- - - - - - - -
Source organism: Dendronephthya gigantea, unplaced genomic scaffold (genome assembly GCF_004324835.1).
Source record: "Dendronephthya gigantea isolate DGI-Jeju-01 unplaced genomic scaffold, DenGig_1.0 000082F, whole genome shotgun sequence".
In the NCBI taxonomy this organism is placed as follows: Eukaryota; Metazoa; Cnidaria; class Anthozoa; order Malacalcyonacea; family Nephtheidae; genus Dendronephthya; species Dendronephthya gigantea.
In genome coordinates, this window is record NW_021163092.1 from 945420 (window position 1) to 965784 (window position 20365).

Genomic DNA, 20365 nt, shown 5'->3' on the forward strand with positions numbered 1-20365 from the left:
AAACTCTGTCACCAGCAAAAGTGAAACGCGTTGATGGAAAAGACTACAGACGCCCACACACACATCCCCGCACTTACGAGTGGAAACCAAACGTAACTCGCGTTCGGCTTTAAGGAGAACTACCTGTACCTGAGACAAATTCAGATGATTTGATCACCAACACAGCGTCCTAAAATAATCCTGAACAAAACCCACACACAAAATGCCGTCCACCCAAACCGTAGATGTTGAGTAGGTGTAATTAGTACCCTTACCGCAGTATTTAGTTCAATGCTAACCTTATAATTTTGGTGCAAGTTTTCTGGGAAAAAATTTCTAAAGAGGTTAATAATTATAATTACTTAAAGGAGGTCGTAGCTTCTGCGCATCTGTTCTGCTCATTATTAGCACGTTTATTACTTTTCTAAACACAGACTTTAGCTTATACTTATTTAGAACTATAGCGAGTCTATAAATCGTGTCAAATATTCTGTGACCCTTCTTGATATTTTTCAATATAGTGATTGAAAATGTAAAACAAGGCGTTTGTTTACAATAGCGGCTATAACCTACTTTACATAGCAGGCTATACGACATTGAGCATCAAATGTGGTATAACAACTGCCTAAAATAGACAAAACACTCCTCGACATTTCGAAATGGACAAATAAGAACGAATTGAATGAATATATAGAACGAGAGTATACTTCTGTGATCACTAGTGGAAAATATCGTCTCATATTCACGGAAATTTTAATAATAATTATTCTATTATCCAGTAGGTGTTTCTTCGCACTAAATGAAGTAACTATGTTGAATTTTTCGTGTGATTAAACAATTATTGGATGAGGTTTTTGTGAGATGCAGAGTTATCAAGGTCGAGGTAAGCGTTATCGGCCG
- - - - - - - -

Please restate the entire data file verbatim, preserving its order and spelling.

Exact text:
Source organism: Dendronephthya gigantea, unplaced genomic scaffold (genome assembly GCF_004324835.1).
Source record: "Dendronephthya gigantea isolate DGI-Jeju-01 unplaced genomic scaffold, DenGig_1.0 000082F, whole genome shotgun sequence".
In the NCBI taxonomy this organism is placed as follows: Eukaryota; Metazoa; Cnidaria; class Anthozoa; order Malacalcyonacea; family Nephtheidae; genus Dendronephthya; species Dendronephthya gigantea.
In genome coordinates, this window is record NW_021163092.1 from 945420 (window position 1) to 965784 (window position 20365).

Genomic DNA, 20365 nt, shown 5'->3' on the forward strand with positions numbered 1-20365 from the left:
AAACTCTGTCACCAGCAAAAGTGAAACGCGTTGATGGAAAAGACTACAGACGCCCACACACACATCCCCGCACTTACGAGTGGAAACCAAACGTAACTCGCGTTCGGCTTTAAGGAGAACTACCTGTACCTGAGACAAATTCAGATGATTTGATCACCAACACAGCGTCCTAAAATAATCCTGAACAAAACCCACACACAAAATGCCGTCCACCCAAACCGTAGATGTTGAGTAGGTGTAATTAGTACCCTTACCGCAGTATTTAGTTCAATGCTAACCTTATAATTTTGGTGCAAGTTTTCTGGGAAAAAATTTCTAAAGAGGTTAATAATTATAATTACTTAAAGGAGGTCGTAGCTTCTGCGCATCTGTTCTGCTCATTATTAGCACGTTTATTACTTTTCTAAACACAGACTTTAGCTTATACTTATTTAGAACTATAGCGAGTCTATAAATCGTGTCAAATATTCTGTGACCCTTCTTGATATTTTTCAATATAGTGATTGAAAATGTAAAACAAGGCGTTTGTTTACAATAGCGGCTATAACCTACTTTACATAGCAGGCTATACGACATTGAGCATCAAATGTGGTATAACAACTGCCTAAAATAGACAAAACACTCCTCGACATTTCGAAATGGACAAATAAGAACGAATTGAATGAATATATAGAACGAGAGTATACTTCTGTGATCACTAGTGGAAAATATCGTCTCATATTCACGGAAATTTTAATAATAATTATTCTATTATCCAGTAGGTGTTTCTTCGCACTAAATGAAGTAACTATGTTGAATTTTTCGTGTGATTAAACAATTATTGGATGAGGTTTTTGTGAGATGCAGAGTTATCAAGGTCGAGGTAAGCGTTATCGGCCG